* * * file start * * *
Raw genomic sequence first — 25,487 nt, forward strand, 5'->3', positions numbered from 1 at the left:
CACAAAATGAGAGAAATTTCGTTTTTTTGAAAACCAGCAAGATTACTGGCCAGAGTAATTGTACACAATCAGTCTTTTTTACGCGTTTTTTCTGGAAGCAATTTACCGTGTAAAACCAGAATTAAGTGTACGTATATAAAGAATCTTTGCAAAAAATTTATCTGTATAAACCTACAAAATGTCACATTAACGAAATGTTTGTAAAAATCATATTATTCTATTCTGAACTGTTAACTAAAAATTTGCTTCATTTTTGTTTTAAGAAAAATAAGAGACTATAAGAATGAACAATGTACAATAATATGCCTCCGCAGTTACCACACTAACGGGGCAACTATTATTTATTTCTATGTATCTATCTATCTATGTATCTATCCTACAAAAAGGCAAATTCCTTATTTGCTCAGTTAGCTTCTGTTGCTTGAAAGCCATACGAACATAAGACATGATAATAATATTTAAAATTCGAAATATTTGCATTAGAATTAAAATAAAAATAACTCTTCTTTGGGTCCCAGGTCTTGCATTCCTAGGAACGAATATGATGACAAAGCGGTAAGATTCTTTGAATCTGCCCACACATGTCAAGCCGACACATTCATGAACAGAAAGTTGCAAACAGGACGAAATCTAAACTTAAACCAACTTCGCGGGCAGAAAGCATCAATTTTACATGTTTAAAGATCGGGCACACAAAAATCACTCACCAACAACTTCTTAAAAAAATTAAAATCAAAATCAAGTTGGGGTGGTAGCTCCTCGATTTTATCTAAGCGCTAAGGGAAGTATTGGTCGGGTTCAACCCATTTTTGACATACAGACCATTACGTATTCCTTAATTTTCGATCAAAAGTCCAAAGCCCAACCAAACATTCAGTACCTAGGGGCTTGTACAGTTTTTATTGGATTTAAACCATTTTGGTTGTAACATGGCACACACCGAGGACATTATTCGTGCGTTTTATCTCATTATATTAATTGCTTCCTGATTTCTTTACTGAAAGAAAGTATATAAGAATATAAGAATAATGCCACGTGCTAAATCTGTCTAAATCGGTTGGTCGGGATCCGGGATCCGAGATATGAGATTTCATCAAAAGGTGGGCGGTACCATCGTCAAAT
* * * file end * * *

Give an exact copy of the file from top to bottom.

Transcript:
Raw genomic sequence first — 25,487 nt, forward strand, 5'->3', positions numbered from 1 at the left:
CACAAAATGAGAGAAATTTCGTTTTTTTGAAAACCAGCAAGATTACTGGCCAGAGTAATTGTACACAATCAGTCTTTTTTACGCGTTTTTTCTGGAAGCAATTTACCGTGTAAAACCAGAATTAAGTGTACGTATATAAAGAATCTTTGCAAAAAATTTATCTGTATAAACCTACAAAATGTCACATTAACGAAATGTTTGTAAAAATCATATTATTCTATTCTGAACTGTTAACTAAAAATTTGCTTCATTTTTGTTTTAAGAAAAATAAGAGACTATAAGAATGAACAATGTACAATAATATGCCTCCGCAGTTACCACACTAACGGGGCAACTATTATTTATTTCTATGTATCTATCTATCTATGTATCTATCCTACAAAAAGGCAAATTCCTTATTTGCTCAGTTAGCTTCTGTTGCTTGAAAGCCATACGAACATAAGACATGATAATAATATTTAAAATTCGAAATATTTGCATTAGAATTAAAATAAAAATAACTCTTCTTTGGGTCCCAGGTCTTGCATTCCTAGGAACGAATATGATGACAAAGCGGTAAGATTCTTTGAATCTGCCCACACATGTCAAGCCGACACATTCATGAACAGAAAGTTGCAAACAGGACGAAATCTAAACTTAAACCAACTTCGCGGGCAGAAAGCATCAATTTTACATGTTTAAAGATCGGGCACACAAAAATCACTCACCAACAACTTCTTAAAAAAATTAAAATCAAAATCAAGTTGGGGTGGTAGCTCCTCGATTTTATCTAAGCGCTAAGGGAAGTATTGGTCGGGTTCAACCCATTTTTGACATACAGACCATTACGTATTCCTTAATTTTCGATCAAAAGTCCAAAGCCCAACCAAACATTCAGTACCTAGGGGCTTGTACAGTTTTTATTGGATTTAAACCATTTTGGTTGTAACATGGCACACACCGAGGACATTATTCGTGCGTTTTATCTCATTATATTAATTGCTTCCTGATTTCTTTACTGAAAGAAAGTATATAAGAATATAAGAATAATGCCACGTGCTAAATCTGTCTAAATCGGTTGGTCGGGATCCGGGATCCGAGATATGAGATTTCATCAAAAGGTGGGCGGTACCATCGTCAAAT